Although negotiations are still ongoing, some patients are already dealing with inconveniences. “They told me that I could pick up my prescription on Thursday, and they called me this morning and told me that it wouldn’t be ready until Monday,” said David Schmoll. “That’s not acceptable, this isn’t right.”

One of the major points of contention in the negotiations has to do with a cutting of benefits for pharmacists. “Basically cut in half, actually to a third of what they have now,” said Guild for Professional Pharamcists’ representative Cheryl Asperger. “And, they would be working alongside the other people in the Pharmacy and the hospital who actually have much better benefits and they want us to do this, for the next couple of years. We believe it’s extremely unfair.”

Kaiser Permanente Director of Media Relations Jim Anderson responded with this written statement:

“These pharmacists are valued members of our team. We will welcome them back to the job when their strike is concluded, will continue to reach a fair and equitable contract with them…While our outpatient pharmacies will be closed during this 48-hour work stoppage, we have contracted with Walgreens pharmacies, so that members who need a new or refilled prescription during the strike will be able to have their prescriptions filled.”

Kaiser Permanente opens at U.S. Capitol.

On Monday, Kaiser Permanente opened its Center for Total Health, located a couple blocks from the U.S. Capitol. The space, next to a new Kaiser medical facility, will serve as a conference and education center and a showcase for innovative health care technology.

President and CEO of the Mid-Atlantic Permanente Medical Group Robert Pearl told guests at a grand opening event that he wanted every schoolteacher, every city planner and every application developer who comes to Washington to visit the center. He said he wants them all to take part in the health care dialogue and help create solutions—whether it’s in the form of city walking paths or new mobile technology.

Among several large touch-screen exhibits designed by Brand New School (using Electrosonic screens), the centerpiece is an 80-foot-long touch-screen mural—one of the largest in the world—that builds on Kaiser’s Every Body Walk! campaign. The screen has several touch points during different periods of a day, with fast facts about walking, body part icons that show how we benefit from walking and ways people can incorporate walking into their daily lives.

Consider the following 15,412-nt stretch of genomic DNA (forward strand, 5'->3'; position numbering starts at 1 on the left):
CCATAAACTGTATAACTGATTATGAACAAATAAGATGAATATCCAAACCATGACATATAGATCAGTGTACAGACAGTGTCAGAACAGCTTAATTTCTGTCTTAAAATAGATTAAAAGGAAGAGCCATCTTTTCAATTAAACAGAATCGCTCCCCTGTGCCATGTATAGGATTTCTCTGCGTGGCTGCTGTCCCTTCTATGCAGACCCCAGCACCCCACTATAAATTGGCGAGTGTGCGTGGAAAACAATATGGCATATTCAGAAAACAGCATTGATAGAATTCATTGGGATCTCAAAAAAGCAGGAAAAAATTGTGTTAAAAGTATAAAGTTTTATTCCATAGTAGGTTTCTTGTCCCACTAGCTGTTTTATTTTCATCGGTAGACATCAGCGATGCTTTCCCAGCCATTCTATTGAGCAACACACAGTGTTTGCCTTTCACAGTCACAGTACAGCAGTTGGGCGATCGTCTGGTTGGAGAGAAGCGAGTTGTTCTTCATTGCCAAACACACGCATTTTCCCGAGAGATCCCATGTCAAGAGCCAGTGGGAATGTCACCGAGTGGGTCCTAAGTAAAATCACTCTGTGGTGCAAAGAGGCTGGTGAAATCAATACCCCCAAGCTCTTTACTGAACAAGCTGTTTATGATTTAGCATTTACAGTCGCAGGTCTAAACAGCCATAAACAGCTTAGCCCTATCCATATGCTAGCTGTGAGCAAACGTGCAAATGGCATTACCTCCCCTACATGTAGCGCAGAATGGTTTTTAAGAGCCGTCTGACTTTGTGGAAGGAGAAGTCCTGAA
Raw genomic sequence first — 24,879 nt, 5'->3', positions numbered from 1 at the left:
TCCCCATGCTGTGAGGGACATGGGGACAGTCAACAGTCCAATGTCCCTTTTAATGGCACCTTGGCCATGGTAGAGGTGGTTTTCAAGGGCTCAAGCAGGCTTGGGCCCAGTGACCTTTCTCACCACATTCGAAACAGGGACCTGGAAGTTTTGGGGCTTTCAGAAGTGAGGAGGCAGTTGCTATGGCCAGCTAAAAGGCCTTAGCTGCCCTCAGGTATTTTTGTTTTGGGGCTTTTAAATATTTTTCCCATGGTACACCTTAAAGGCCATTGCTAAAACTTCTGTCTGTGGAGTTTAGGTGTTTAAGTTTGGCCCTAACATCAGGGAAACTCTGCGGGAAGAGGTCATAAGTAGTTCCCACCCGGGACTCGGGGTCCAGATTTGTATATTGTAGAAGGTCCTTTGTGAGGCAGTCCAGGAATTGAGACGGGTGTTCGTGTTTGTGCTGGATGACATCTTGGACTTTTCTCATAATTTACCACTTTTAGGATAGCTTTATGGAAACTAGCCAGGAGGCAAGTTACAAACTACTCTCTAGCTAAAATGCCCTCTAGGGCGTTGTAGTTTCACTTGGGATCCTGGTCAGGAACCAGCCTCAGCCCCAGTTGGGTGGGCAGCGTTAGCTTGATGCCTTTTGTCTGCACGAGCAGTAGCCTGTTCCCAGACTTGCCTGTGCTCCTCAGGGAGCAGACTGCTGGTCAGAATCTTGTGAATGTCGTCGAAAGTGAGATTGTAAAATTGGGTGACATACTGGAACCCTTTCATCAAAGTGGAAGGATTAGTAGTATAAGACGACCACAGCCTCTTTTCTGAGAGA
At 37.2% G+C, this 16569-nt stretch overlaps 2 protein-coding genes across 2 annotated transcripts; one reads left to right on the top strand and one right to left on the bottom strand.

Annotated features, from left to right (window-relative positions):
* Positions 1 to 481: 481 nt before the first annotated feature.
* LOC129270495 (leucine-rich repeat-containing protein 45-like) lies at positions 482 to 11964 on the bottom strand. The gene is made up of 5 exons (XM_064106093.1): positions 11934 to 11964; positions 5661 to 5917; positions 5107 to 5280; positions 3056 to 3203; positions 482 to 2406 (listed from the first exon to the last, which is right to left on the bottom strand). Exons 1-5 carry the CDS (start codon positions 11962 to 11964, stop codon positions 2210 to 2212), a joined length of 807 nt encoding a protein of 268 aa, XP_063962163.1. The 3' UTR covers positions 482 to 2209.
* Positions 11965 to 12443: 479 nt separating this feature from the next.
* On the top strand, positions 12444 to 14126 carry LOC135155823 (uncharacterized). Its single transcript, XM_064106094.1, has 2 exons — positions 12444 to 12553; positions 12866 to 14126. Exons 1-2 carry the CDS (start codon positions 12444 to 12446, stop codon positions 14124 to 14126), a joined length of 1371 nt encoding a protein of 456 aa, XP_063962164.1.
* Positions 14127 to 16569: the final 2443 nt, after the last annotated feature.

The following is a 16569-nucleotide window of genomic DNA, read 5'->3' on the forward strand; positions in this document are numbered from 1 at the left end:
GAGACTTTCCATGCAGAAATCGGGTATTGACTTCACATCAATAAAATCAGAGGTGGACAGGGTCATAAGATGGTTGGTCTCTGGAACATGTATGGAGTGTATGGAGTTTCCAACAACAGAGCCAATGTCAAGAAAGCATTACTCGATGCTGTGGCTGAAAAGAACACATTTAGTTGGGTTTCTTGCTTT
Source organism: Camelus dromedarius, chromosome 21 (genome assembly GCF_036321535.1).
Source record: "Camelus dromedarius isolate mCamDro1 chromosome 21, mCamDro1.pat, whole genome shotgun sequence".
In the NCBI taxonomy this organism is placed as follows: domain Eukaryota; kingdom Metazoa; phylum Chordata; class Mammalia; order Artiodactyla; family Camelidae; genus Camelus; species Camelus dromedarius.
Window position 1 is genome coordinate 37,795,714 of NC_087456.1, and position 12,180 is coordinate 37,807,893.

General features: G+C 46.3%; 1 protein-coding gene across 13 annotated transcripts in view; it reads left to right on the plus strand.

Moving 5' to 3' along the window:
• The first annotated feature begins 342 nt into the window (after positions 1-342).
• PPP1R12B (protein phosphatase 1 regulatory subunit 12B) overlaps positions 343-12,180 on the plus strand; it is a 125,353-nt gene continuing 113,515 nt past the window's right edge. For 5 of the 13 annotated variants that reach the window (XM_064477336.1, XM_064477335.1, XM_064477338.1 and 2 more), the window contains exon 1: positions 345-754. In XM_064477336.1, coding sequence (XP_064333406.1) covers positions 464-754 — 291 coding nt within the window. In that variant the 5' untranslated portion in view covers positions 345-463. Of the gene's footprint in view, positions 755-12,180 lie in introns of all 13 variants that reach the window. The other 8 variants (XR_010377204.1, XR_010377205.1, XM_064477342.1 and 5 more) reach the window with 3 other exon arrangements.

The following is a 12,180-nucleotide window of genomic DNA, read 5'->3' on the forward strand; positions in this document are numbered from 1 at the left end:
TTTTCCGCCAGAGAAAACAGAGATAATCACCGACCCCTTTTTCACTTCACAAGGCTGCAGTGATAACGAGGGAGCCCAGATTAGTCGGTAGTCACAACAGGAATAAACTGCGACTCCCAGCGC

The center, open to the public, has several stations that demonstrate new health technology prototypes (from Sprint, RIM, GE, Cisco and Philips) currently being piloted at Kaiser medical centers. Visitors can interact with the tablet, handheld and smart phone devices in areas such as telemedicine and facial recognition.

South LA welcomes new Kaiser Permanente Center

Elected officials, hospital administrators and health care activists are celebrating a new medical center in South Los Angeles.

Long-time Kaiser Permanente member Norris Byrd said she’s thrilled the non-profit medical group opened a facility that’s practically in her own backyard.

“We as a community needed this so much. We have longed to see this is in South LA,” she said.

Byrd is among 80,000 members in South L.A. that Kaiser says it intends to serve. The 15,000 square foot medical center is located on Manchester Avenue near Inglewood. The project cost $10 million.

LA Mayor Antonio Villaraigosa took a tour on Friday with other city officials and medical staffers.

“I actually believe that if America’s going to get to the point where every American has health care when we can truly say it’s a high quality health care, this is the model,” said Villaraigosa. “It’s gotta be non-profit.”

The two-story, eco-friendly building includes a pharmacy, examination rooms and offices. The lobby displays a glass etching dedicated to the late Dr. Fred Alexander — Kaiser’s first African-American medical director. Colleagues say he was a strong advocate for diversity within the medical profession.

Dr. Tumani Leatherwood, head physician at the new medical offices, says her team will work to preserve Dr. Alexander’s legacy.